The video begins, "Dr. Emote exposed music, words spoken, words typed, pictures and video to Water. After it was crystallized. The Water's Response was truly Majestic." What follows is a three minute slideshow accompanied with soothing music. Words such as "Love", "Happiness", and "Truth" are followed by pictures of snow flakes that have crystallized with few imperfections. Flakes that follow things like "You Make Me Sick. I Will Kill You" are distorted, on a brown background, and don't resemble the classic image of a snow flake. The video ends with the claim, "If Thoughts Can Do That To Water. Imagine What our Thoughts can Do To US - Up to 60% of our body is Water -".
The claim that thoughts, actions, and music can influence the crystallization of water, implying that the nature of water not crystallized is influenced similarly, is quite an extraordinary claim. There is no way to find out the force acting on the water. There is no verification of the experimental process, no control, no wide selection sample, and most certainly no hypothesis generated after observation that is supported after testing. The pictures are supposed to give all the information necessary, but the information given isn't enough. On top of it all, the viewer is not shown multiple photos for each word, phrase, or action. Since we're only given one example, we can't rule out that the experimenter chose those photos that agree with his hypothesis.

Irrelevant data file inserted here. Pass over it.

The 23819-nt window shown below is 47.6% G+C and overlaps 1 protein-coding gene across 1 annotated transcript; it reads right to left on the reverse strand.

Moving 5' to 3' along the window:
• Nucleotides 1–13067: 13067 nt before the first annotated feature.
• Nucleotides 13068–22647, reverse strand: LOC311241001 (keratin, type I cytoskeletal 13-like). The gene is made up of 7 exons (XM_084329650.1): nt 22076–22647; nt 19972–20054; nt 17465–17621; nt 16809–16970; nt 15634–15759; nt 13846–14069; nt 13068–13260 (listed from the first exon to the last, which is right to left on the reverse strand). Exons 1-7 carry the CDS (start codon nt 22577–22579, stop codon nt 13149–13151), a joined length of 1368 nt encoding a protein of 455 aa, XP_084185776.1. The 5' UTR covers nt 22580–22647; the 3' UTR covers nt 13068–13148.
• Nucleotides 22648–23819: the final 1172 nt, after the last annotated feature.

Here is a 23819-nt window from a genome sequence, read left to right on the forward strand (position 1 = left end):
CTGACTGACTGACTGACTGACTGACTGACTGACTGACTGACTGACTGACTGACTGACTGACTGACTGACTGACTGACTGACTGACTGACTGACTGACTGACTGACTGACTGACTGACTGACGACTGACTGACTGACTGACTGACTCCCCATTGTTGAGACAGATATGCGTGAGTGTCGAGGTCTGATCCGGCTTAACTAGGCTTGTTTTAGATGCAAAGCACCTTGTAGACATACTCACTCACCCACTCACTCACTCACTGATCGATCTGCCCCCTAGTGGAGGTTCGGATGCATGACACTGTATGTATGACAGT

In addition, the claims of human mental influence on water does nothing to rule out rival hypotheses. Perhaps the water used in the positive examples was more pure to begin with, or was kept in better conditions than the water used in the negative examples. Again, since we're presented with only one photo from each word, thought, or action, it's likely that the photo chosen to exemplify the word, thought, or action is one where the water was intentionally (or unintentionally) manipulated to give the expected result.
Another experiment used to justify these claims is the rice experiment. Freshly cooked rice is divided among many jars. The jars are then labelled, and the experimenter says what is on the label to the jar every day for thirty days. After thirty days, the rice is examined. Comparing a few videos, the results are mixed (as one would expect on youtube). Videos in support of the concept confirm the results. (e.g. http://www.youtube.com/watch?v=HTz-cYk9Wu4&feature=related) Videos criticizing the experiment reach results that show that the words have little influence, and provide alternative explanations for the results (e.g. http://www.youtube.com/watch?v=ooZBxeKf6yc&feature=related). Since the set up of this experiment is easily replicable, lots of data can be generated.
The videos with strong controls and multiple jars are those that most follow the scientific method, and these videos seem to debunk the claims of the effect thoughts and actions have on water.
This is a perfect example of pseudoscience, thanks to its extraordinary claims, poor experimental procedures, and difficulty to falsify.